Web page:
Grace's Guide

British Industrial History

Grace's Guide is the leading source of historical information on industry and manufacturing in Britain. This web publication contains 148,100 pages of information and 233,633 images on early companies, their products and the people who designed and built them.

John Barker Bradshaw

From Graces Guide

Jump to: navigation, search

John Barker Bradshaw (1869-1933)

1933 Obituary[1]


We regret to note the sudden death on September 20, at his home at Belmont, Surrey, of Lieut.-Colonel John Barker Bradshaw, O.B.E., who retired only two and a half years ago, after a long and active career on the Staff for Royal Engineer Services. He was born on April 4, 1869, and as a youth, from August, 1884, until November, 1889, obtained his first training at Gateshead under Mr. John Bradshaw, contractor. During this period he also attended the Rutherford College and the Durham College of Science, Newcastle, and in his final year in the latter institution (1889) was first prizeman in civil engineering. He was afterwards a prize medallist in brickwork and masonry at the City and Guilds of London Institute, in the honours division. In November, 1889, at the age of 20, Mr. Bradshaw entered the office of Mr. Edward Watson, engineering surveyor, Newcastle, and became engaged on extensive surveys for railways and other works. Six months later, however, he re-entered the employment of Mr. John Bradshaw, and was given the task of superintending various drainage works, the laying out of new roads, and other operations of a similar nature. In March, 1892, he joined Mr. Charles Kempson, A.M.Inst.C.E., as partner, but, in the following year, he withdrew from partnership with Mr. Kempson on his appointment as lieutenant and assistant surveyor of works on the Staff for Royal Engineer Services. At the competitive examination held by the Civil Service Commission for the post, Mr. Bradshaw, who was then only 24 years of age, secured first place out of 15 candidates.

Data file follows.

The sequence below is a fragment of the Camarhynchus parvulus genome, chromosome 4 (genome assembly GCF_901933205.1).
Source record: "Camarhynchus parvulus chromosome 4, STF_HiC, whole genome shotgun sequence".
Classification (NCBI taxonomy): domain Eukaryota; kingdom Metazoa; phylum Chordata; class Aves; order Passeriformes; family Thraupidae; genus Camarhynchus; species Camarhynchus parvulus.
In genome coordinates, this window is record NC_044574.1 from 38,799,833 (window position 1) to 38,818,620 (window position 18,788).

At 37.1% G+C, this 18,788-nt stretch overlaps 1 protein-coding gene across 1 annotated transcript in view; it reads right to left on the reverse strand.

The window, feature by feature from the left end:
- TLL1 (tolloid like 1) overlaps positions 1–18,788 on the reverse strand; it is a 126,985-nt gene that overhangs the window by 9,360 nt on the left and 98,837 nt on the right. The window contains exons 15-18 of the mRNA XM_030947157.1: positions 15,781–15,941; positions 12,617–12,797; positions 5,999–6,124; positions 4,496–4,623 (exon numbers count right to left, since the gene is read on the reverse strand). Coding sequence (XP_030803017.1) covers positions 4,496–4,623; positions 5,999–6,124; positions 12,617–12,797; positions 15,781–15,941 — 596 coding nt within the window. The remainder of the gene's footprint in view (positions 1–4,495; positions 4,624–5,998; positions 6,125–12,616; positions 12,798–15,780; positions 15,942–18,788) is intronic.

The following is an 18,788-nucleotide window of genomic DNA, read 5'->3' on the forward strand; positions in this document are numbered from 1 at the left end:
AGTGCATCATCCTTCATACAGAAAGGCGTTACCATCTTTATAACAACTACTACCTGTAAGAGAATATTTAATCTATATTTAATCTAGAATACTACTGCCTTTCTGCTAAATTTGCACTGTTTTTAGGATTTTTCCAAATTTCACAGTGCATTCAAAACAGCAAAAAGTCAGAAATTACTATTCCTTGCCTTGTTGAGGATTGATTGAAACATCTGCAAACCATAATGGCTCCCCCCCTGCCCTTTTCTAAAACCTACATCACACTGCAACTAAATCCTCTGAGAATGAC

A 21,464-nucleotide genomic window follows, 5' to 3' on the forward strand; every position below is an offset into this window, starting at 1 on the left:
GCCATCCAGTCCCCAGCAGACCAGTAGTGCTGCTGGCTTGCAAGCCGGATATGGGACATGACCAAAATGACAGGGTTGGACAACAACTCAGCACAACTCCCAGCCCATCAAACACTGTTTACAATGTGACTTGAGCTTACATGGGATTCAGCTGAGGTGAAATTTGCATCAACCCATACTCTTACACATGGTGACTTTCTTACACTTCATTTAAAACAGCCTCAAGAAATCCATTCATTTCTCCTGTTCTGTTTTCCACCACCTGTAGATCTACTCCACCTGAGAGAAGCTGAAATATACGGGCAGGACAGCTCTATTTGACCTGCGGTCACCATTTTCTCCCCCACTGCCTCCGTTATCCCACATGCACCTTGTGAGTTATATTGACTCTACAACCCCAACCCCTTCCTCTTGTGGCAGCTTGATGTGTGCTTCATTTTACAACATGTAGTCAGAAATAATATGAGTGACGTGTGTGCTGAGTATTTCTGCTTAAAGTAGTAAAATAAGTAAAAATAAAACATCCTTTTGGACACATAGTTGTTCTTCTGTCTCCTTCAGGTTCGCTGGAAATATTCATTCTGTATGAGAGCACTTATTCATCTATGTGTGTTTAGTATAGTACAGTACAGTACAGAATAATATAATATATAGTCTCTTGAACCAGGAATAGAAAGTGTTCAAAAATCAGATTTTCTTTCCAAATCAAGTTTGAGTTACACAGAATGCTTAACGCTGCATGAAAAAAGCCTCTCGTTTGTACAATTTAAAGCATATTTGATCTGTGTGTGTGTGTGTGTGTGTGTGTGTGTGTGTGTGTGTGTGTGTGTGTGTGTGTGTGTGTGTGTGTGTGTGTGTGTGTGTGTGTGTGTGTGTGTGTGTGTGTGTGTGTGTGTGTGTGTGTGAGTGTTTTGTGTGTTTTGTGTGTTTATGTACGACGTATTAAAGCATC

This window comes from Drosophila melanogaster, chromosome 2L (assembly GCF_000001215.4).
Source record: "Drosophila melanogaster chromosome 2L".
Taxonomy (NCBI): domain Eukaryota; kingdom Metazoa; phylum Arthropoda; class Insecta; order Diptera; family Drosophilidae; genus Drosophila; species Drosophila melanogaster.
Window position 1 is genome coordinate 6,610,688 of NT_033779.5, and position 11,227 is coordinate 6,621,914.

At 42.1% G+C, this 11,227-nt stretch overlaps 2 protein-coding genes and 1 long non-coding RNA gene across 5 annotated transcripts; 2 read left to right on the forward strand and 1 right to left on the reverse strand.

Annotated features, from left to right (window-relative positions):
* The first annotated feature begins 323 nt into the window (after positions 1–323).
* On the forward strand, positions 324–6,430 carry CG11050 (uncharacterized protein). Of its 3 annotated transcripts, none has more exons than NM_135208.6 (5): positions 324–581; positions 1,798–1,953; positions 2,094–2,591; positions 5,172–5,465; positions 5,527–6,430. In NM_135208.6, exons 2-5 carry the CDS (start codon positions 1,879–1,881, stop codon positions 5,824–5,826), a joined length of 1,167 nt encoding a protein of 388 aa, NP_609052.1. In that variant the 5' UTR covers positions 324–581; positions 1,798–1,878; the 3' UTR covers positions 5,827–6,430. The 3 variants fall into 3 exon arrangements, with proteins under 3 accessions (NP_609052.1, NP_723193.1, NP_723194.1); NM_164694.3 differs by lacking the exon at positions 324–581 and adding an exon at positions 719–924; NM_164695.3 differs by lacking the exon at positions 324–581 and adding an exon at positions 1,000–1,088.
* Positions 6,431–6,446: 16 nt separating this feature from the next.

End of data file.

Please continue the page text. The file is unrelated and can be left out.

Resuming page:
He was stationed at Chatham and other centres, and his duties included the superintendence of drainage reconstruction and other sanitary-engineering works in barracks, and the construction and maintenance of sea walls, jetties, magazines, and-other military defence and War Department works. On April 1, 1907, he was made inspector of works, and rose to the rank of captain. Promotion to the rank of major came eight years later, on March 20, 1915, and in September, 1917, he proceeded overseas to take up duties in Erance and Belgium. Major Bradshaw became acting superintending inspector of works in January, 1918, and after occupying this position abroad for some six months, returned to a home station. Final promotion to the rank of lieutenant-colonel and superintending inspector of works came on September 9, 1928, and he continued in this capacity until his retirement on April 4, 1931. For his services during the war Lieut.-Colonel Bradshaw was made an O.B.E. He became an Associate Member of the Institution of Civil Engineers in 1895."

See Also


Sources of Information